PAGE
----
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Second-hand game sales are "a huge issue" - Epic

Mon 10 Nov 2008 8:00am GMT / 3:00am EST / 12:00am PST
Online

Michael Capps praises the benefits of digital distribution

Dr Michael Capps, the president of Epic Games, has told GamesIndustry.biz that the secondary market is a "huge issue" for the industry, and that companies are increasingly needing to look for new solutions to protect their revenues.

"The secondary market is a huge issue in the United States," he said. "Our primary retailer makes the majority of its money off of secondary sales, and so you're starting to see games taking proactive steps toward that by... if you buy the retail version you get the unlock code.

"I've talked to some developers who are saying 'If you want to fight the final boss you go online and pay USD 20, but if you bought the retail version you got it for free'. We don't make any money when someone rents it, and we don't make any money when someone buys it used - way more than twice as many people played Gears than bought it..."

But when asked if the player or the retailer was to blame for the second-hand games market, Capps refused to criticise the gamers.

"I'd hate to say my players are my enemies - that doesn't make any sense! But we certainly have a rule at Epic that we don't buy any used games - sure as hell you're not going to be recognised as an Epic artist going in and buying used videogames - because this is how we make our money and how all our friends in the industry make money."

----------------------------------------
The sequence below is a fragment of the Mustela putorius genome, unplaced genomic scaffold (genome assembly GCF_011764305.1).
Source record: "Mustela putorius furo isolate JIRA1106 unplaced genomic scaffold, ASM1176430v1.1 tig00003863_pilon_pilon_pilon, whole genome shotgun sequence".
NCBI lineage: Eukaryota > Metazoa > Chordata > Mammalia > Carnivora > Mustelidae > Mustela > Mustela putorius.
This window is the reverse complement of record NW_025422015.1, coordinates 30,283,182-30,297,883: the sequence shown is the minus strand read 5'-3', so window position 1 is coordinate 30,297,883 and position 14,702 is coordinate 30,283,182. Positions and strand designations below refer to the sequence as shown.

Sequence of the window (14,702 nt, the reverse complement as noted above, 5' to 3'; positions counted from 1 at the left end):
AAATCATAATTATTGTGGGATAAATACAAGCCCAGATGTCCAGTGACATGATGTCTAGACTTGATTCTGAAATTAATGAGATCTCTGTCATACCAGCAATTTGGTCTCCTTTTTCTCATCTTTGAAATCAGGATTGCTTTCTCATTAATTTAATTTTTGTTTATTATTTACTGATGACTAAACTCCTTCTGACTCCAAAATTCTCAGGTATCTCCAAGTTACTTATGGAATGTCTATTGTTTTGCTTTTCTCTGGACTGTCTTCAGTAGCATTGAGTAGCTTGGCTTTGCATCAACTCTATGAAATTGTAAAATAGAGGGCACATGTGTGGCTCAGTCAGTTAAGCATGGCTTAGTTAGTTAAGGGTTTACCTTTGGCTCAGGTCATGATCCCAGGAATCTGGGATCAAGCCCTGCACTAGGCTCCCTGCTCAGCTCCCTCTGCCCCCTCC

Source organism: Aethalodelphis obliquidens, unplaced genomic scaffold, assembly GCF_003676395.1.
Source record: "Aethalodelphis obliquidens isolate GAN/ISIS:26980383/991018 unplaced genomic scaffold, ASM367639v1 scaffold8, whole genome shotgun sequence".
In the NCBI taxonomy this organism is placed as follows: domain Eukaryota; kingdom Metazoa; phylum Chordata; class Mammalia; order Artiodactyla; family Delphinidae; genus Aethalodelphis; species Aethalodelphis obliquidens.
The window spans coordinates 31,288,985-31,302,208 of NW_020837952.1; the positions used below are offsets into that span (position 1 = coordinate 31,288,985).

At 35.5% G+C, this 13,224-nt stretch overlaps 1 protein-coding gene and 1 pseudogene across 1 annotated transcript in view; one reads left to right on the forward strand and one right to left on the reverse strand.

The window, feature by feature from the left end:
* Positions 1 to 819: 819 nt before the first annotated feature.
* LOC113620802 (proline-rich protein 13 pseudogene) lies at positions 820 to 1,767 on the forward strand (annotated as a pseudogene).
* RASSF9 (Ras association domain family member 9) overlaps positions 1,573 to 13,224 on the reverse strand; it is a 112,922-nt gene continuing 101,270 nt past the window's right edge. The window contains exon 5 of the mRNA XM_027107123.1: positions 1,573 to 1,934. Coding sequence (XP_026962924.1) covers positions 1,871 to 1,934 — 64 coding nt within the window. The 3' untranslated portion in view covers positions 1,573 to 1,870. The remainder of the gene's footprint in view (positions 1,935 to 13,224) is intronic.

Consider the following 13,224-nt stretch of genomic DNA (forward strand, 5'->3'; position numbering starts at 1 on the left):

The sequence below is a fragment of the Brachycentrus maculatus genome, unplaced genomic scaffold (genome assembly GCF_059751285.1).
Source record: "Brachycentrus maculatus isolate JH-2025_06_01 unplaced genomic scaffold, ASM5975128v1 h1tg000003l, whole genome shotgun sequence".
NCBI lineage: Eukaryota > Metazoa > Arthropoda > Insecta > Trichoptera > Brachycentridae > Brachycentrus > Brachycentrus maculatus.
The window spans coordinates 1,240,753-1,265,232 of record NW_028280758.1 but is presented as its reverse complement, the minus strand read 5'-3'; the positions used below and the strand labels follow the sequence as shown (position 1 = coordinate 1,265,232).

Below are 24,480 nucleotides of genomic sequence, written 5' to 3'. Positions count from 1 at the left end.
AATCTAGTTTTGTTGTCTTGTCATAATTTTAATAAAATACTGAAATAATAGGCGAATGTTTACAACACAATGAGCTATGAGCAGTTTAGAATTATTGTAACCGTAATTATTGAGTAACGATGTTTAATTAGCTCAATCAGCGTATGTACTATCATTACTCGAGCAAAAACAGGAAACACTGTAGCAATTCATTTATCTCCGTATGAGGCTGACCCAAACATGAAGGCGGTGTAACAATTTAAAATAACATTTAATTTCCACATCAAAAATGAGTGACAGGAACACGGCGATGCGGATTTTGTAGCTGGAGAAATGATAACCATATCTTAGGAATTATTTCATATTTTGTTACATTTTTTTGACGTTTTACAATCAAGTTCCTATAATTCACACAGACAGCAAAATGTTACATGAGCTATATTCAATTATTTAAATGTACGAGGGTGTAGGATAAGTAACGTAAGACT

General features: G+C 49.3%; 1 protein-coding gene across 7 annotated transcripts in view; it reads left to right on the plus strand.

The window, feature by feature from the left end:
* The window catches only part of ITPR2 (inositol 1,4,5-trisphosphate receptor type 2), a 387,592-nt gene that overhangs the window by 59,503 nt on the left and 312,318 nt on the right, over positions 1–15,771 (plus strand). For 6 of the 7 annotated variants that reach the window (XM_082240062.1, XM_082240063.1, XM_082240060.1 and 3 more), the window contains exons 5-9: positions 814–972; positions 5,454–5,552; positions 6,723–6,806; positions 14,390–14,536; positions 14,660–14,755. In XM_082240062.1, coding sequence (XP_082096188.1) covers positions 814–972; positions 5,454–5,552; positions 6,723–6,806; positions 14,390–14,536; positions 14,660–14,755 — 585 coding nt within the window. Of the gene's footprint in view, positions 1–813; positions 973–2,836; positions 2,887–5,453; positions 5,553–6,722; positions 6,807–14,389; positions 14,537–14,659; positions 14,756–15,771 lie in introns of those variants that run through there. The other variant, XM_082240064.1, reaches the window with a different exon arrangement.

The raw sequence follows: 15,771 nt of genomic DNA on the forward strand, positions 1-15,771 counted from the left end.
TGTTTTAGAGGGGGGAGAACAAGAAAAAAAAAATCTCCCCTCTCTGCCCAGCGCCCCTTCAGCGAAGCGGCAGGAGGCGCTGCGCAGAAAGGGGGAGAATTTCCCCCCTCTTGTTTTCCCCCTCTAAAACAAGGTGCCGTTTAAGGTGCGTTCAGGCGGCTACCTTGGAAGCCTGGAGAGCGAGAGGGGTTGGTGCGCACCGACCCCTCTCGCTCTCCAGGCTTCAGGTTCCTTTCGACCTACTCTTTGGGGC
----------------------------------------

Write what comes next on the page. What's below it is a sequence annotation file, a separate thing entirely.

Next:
He went on to cite evidence from Crytek that the ratio for pirated to non-pirated versions of Crysis was 20:1 - precisely the reason why Epic has no plans to release Gears of War 2 on the PC.

"That's gruesome to a company like ours that's been in the PC market for so long," he said. "We're trying to fix it, there's a new alliance of companies trying to make PC gaming work again. But if people are playing games without buying them, then the games aren't going to keep coming."

Meanwhile he did point out some of the other benefits of digital distribution, particularly the speed and quality of sales feedback.

"I think we're a long way from losing the impulse buy when you walk into the mall or the game store and decide to pick something up," he said. "That's going to be there for a long time.

"But we love Steam. I know that day… not only do I get the cheque that day for all the games that sold, but I also know, we sold 28 copies of UT in Poland yesterday, and here's the money!

"We're able to respond immediately. That model's so wonderful from a developer perspective, not just making money, but knowing where my customers are and being able to make them happy. With retail, I just don't have that - I get 'Oh Europe came back with this many numbers,' and I get that 60 days after we ship.

"And I think DLC will be increasing in scope just because in the US we really need to make strides against the second-hand market," he added.

The full interview with Michael Capps is available now.

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